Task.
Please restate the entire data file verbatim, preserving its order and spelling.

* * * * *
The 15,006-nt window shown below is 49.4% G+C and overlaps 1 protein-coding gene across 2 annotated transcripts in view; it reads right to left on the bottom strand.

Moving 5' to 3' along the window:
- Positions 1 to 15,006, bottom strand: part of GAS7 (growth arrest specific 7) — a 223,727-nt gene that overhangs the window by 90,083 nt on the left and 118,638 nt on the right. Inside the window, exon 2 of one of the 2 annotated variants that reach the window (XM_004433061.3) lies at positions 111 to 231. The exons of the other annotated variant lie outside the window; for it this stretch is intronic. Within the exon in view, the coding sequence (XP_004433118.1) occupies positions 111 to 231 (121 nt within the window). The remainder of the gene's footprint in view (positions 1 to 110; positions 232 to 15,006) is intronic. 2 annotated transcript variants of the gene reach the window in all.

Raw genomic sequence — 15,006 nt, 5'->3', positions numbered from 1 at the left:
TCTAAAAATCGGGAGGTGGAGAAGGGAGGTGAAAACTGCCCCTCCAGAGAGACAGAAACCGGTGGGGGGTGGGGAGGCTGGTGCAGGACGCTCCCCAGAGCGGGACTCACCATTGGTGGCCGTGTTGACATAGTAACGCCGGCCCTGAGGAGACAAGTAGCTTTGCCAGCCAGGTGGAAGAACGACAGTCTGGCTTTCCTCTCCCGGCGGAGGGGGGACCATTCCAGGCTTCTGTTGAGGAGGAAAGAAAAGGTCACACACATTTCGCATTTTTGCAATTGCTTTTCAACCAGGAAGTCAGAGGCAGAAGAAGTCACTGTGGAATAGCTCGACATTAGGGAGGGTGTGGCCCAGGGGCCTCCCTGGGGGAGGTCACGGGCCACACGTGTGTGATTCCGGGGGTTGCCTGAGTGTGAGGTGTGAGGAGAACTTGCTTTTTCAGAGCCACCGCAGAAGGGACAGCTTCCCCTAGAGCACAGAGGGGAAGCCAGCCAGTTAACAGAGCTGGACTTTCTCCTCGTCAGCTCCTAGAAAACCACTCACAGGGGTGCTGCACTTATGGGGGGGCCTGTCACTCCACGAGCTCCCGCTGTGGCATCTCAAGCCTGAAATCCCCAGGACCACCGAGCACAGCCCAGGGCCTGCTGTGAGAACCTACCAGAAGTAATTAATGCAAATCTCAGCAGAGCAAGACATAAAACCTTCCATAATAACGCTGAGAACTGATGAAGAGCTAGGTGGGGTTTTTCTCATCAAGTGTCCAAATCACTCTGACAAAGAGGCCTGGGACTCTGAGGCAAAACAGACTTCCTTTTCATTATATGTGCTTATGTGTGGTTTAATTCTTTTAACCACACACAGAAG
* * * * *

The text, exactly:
The 15,006-nt window shown below is 49.4% G+C and overlaps 1 protein-coding gene across 2 annotated transcripts in view; it reads right to left on the bottom strand.

Moving 5' to 3' along the window:
- Positions 1 to 15,006, bottom strand: part of GAS7 (growth arrest specific 7) — a 223,727-nt gene that overhangs the window by 90,083 nt on the left and 118,638 nt on the right. Inside the window, exon 2 of one of the 2 annotated variants that reach the window (XM_004433061.3) lies at positions 111 to 231. The exons of the other annotated variant lie outside the window; for it this stretch is intronic. Within the exon in view, the coding sequence (XP_004433118.1) occupies positions 111 to 231 (121 nt within the window). The remainder of the gene's footprint in view (positions 1 to 110; positions 232 to 15,006) is intronic. 2 annotated transcript variants of the gene reach the window in all.

Raw genomic sequence — 15,006 nt, 5'->3', positions numbered from 1 at the left:
TCTAAAAATCGGGAGGTGGAGAAGGGAGGTGAAAACTGCCCCTCCAGAGAGACAGAAACCGGTGGGGGGTGGGGAGGCTGGTGCAGGACGCTCCCCAGAGCGGGACTCACCATTGGTGGCCGTGTTGACATAGTAACGCCGGCCCTGAGGAGACAAGTAGCTTTGCCAGCCAGGTGGAAGAACGACAGTCTGGCTTTCCTCTCCCGGCGGAGGGGGGACCATTCCAGGCTTCTGTTGAGGAGGAAAGAAAAGGTCACACACATTTCGCATTTTTGCAATTGCTTTTCAACCAGGAAGTCAGAGGCAGAAGAAGTCACTGTGGAATAGCTCGACATTAGGGAGGGTGTGGCCCAGGGGCCTCCCTGGGGGAGGTCACGGGCCACACGTGTGTGATTCCGGGGGTTGCCTGAGTGTGAGGTGTGAGGAGAACTTGCTTTTTCAGAGCCACCGCAGAAGGGACAGCTTCCCCTAGAGCACAGAGGGGAAGCCAGCCAGTTAACAGAGCTGGACTTTCTCCTCGTCAGCTCCTAGAAAACCACTCACAGGGGTGCTGCACTTATGGGGGGGCCTGTCACTCCACGAGCTCCCGCTGTGGCATCTCAAGCCTGAAATCCCCAGGACCACCGAGCACAGCCCAGGGCCTGCTGTGAGAACCTACCAGAAGTAATTAATGCAAATCTCAGCAGAGCAAGACATAAAACCTTCCATAATAACGCTGAGAACTGATGAAGAGCTAGGTGGGGTTTTTCTCATCAAGTGTCCAAATCACTCTGACAAAGAGGCCTGGGACTCTGAGGCAAAACAGACTTCCTTTTCATTATATGTGCTTATGTGTGGTTTAATTCTTTTAACCACACACAGAAG